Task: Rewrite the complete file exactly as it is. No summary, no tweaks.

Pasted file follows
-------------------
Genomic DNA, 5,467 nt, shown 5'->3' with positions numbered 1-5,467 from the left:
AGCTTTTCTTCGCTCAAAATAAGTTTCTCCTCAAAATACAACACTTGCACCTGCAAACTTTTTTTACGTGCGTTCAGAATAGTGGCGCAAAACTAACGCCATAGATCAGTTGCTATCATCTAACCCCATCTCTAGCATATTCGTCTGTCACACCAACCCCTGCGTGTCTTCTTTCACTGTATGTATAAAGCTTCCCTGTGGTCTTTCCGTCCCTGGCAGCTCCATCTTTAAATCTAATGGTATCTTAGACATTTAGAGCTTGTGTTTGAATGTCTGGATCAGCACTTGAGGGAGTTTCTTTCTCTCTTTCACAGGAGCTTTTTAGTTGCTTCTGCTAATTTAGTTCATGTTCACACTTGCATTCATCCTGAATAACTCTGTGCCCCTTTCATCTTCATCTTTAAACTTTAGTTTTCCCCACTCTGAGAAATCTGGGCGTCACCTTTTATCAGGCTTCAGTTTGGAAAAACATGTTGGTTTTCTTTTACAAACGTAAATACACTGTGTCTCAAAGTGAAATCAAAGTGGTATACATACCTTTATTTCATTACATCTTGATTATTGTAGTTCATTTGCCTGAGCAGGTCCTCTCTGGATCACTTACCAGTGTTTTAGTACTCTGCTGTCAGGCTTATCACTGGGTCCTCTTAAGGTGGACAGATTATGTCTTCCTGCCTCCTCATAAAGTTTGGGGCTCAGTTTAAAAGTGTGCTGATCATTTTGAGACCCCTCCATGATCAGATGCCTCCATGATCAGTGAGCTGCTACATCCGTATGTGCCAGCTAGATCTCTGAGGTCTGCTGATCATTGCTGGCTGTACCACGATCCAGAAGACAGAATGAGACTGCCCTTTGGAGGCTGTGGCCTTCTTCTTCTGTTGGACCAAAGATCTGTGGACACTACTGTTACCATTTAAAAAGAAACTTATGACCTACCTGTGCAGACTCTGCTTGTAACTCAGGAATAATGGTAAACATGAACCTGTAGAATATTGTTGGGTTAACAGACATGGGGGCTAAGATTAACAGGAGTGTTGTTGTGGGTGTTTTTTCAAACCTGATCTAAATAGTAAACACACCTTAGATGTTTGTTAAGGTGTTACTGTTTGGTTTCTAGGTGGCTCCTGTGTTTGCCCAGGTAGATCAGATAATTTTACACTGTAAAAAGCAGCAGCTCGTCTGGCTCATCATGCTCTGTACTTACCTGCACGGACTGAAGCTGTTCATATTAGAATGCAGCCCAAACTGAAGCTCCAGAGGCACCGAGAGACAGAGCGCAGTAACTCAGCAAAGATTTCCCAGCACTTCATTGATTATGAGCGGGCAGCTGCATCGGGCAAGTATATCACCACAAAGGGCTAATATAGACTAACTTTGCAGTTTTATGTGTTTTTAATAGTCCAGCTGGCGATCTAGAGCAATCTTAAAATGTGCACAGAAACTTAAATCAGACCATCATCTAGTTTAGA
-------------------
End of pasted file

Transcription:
Genomic DNA, 5,467 nt, shown 5'->3' with positions numbered 1-5,467 from the left:
AGCTTTTCTTCGCTCAAAATAAGTTTCTCCTCAAAATACAACACTTGCACCTGCAAACTTTTTTTACGTGCGTTCAGAATAGTGGCGCAAAACTAACGCCATAGATCAGTTGCTATCATCTAACCCCATCTCTAGCATATTCGTCTGTCACACCAACCCCTGCGTGTCTTCTTTCACTGTATGTATAAAGCTTCCCTGTGGTCTTTCCGTCCCTGGCAGCTCCATCTTTAAATCTAATGGTATCTTAGACATTTAGAGCTTGTGTTTGAATGTCTGGATCAGCACTTGAGGGAGTTTCTTTCTCTCTTTCACAGGAGCTTTTTAGTTGCTTCTGCTAATTTAGTTCATGTTCACACTTGCATTCATCCTGAATAACTCTGTGCCCCTTTCATCTTCATCTTTAAACTTTAGTTTTCCCCACTCTGAGAAATCTGGGCGTCACCTTTTATCAGGCTTCAGTTTGGAAAAACATGTTGGTTTTCTTTTACAAACGTAAATACACTGTGTCTCAAAGTGAAATCAAAGTGGTATACATACCTTTATTTCATTACATCTTGATTATTGTAGTTCATTTGCCTGAGCAGGTCCTCTCTGGATCACTTACCAGTGTTTTAGTACTCTGCTGTCAGGCTTATCACTGGGTCCTCTTAAGGTGGACAGATTATGTCTTCCTGCCTCCTCATAAAGTTTGGGGCTCAGTTTAAAAGTGTGCTGATCATTTTGAGACCCCTCCATGATCAGATGCCTCCATGATCAGTGAGCTGCTACATCCGTATGTGCCAGCTAGATCTCTGAGGTCTGCTGATCATTGCTGGCTGTACCACGATCCAGAAGACAGAATGAGACTGCCCTTTGGAGGCTGTGGCCTTCTTCTTCTGTTGGACCAAAGATCTGTGGACACTACTGTTACCATTTAAAAAGAAACTTATGACCTACCTGTGCAGACTCTGCTTGTAACTCAGGAATAATGGTAAACATGAACCTGTAGAATATTGTTGGGTTAACAGACATGGGGGCTAAGATTAACAGGAGTGTTGTTGTGGGTGTTTTTTCAAACCTGATCTAAATAGTAAACACACCTTAGATGTTTGTTAAGGTGTTACTGTTTGGTTTCTAGGTGGCTCCTGTGTTTGCCCAGGTAGATCAGATAATTTTACACTGTAAAAAGCAGCAGCTCGTCTGGCTCATCATGCTCTGTACTTACCTGCACGGACTGAAGCTGTTCATATTAGAATGCAGCCCAAACTGAAGCTCCAGAGGCACCGAGAGACAGAGCGCAGTAACTCAGCAAAGATTTCCCAGCACTTCATTGATTATGAGCGGGCAGCTGCATCGGGCAAGTATATCACCACAAAGGGCTAATATAGACTAACTTTGCAGTTTTATGTGTTTTTAATAGTCCAGCTGGCGATCTAGAGCAATCTTAAAATGTGCACAGAAACTTAAATCAGACCATCATCTAGTTTAGA